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Given a Scottish workforce of 2.5m, that worst-case scenario represents almost one in 15 workers losing their jobs. Prof Ashcroft said: “It is very sizeable and very frightening, and we may have under-estimated it. This would come on top of a situation where we are still trying to recover from the major shock in 2008 and 2009.”

He added: “This could mean not just a lost decade but a lost two decades to get back to where we were in 2008.”

The commentary says that, in the medium term, the most likely scenario will see the eurozone “muddling through”, with further sticking-plaster measures considered. However, the real solution would require a full fiscal union and sizeable cash transfers from rich countries to poorer ones. The report said this remained unlikely, given the stance taken in Germany and other better-off nations.

In Mexico, as the G20 summit came to a close, US president Barack Obama expressed his belief that a solution would be found soon.

“I am confident that, over the next several weeks, Europe will paint a picture of where we need to go,” he declared.

A joint statement at the end of the summit declared that euro-zone members would take “all necessary measures to safeguard the integrity and stability of the area”, including a “more integrated financial architecture”.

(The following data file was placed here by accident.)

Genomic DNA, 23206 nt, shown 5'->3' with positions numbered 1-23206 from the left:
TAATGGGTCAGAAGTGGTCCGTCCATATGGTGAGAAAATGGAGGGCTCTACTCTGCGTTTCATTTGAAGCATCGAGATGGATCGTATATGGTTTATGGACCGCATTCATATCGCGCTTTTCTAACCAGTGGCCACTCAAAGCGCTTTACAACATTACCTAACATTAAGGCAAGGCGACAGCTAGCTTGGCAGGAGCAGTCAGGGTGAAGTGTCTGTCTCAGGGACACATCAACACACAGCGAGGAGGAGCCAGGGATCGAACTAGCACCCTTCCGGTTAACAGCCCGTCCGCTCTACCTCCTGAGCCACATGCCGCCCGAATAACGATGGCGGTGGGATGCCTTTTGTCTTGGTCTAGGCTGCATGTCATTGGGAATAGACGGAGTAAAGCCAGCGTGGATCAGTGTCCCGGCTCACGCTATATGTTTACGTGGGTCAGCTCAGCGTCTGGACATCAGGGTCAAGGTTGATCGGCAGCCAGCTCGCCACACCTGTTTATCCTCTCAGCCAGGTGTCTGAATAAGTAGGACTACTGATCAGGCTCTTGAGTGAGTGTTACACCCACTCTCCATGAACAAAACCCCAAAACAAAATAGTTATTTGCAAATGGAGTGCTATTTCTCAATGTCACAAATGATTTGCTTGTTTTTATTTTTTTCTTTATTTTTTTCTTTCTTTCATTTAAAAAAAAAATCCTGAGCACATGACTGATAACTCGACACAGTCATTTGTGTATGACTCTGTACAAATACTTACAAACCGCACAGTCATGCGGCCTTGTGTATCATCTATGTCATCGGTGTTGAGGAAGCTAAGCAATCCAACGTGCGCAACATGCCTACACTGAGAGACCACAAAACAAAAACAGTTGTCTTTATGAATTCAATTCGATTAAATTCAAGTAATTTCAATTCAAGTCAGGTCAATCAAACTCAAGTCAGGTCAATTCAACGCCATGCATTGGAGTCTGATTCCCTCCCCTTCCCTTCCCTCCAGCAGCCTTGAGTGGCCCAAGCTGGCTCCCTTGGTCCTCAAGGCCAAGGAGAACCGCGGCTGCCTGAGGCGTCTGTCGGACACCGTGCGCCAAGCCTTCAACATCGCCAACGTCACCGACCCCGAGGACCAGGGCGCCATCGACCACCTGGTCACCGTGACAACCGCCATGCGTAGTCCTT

Both US and UK delegates dropped fresh hints that the detail on a new deal would emerge by the end of this month, in time for the next EU summit. Prime Minister David Cameron said that “significant agreements” had been made. US Treasury secretary Tim Geithner told reporters: “You’re going to hear more from the European leaders in the coming days about the specific proposals they’re going to put in place.”

German chancellor Angela Merkel is expected to fly to Rome tomorrow for a meeting with French president François Hollande, Spanish prime minister Mariano Rajoy and Italian premier Mario Monti.

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However, the European Commission played down the long-term impact of any possible new plan. Reports yesterday suggested they may be working on a new scheme to use up to £600 billion of funds from the new European Stability Mechanism to buy up Italian and Spanish debt. It is hoped this would drive down the cost of Spanish and Italian bonds by showing that the eurozone was prepared to stand behind the debts of its members.

Amadeu Altafaj, spokesman for the EU’s eurozone commissioner Olli Rehn, said such a plan “could be useful to calm markets”. However, he added it would only work “for a certain time”. “It would be financial paracetamol,” he said. “It could soothe tension, pain and malaise… but it does not heal the root causes.”

In Greece, the newly elected Mr Samaras is likely to call on Germany this week to request an easing of the terms of Greece’s bail-out conditions, which resulted in job losses, pay cuts and reduced welfare payments. However, many analysts say that, despite the new government being formed, the underlying financial problems afflicting the country will still see it forced to return to the drachma.

Alan Brown, senior adviser at Schroders Investment Management, said: “I think we’re likely to be close to the point – Greece is likely to be out within a year.”

Even without a eurozone collapse, the Fraser of Allander report warned yesterday that the Scottish economy faced a long road back to recovery, having still to regain the lost output from the 2008 financial crash.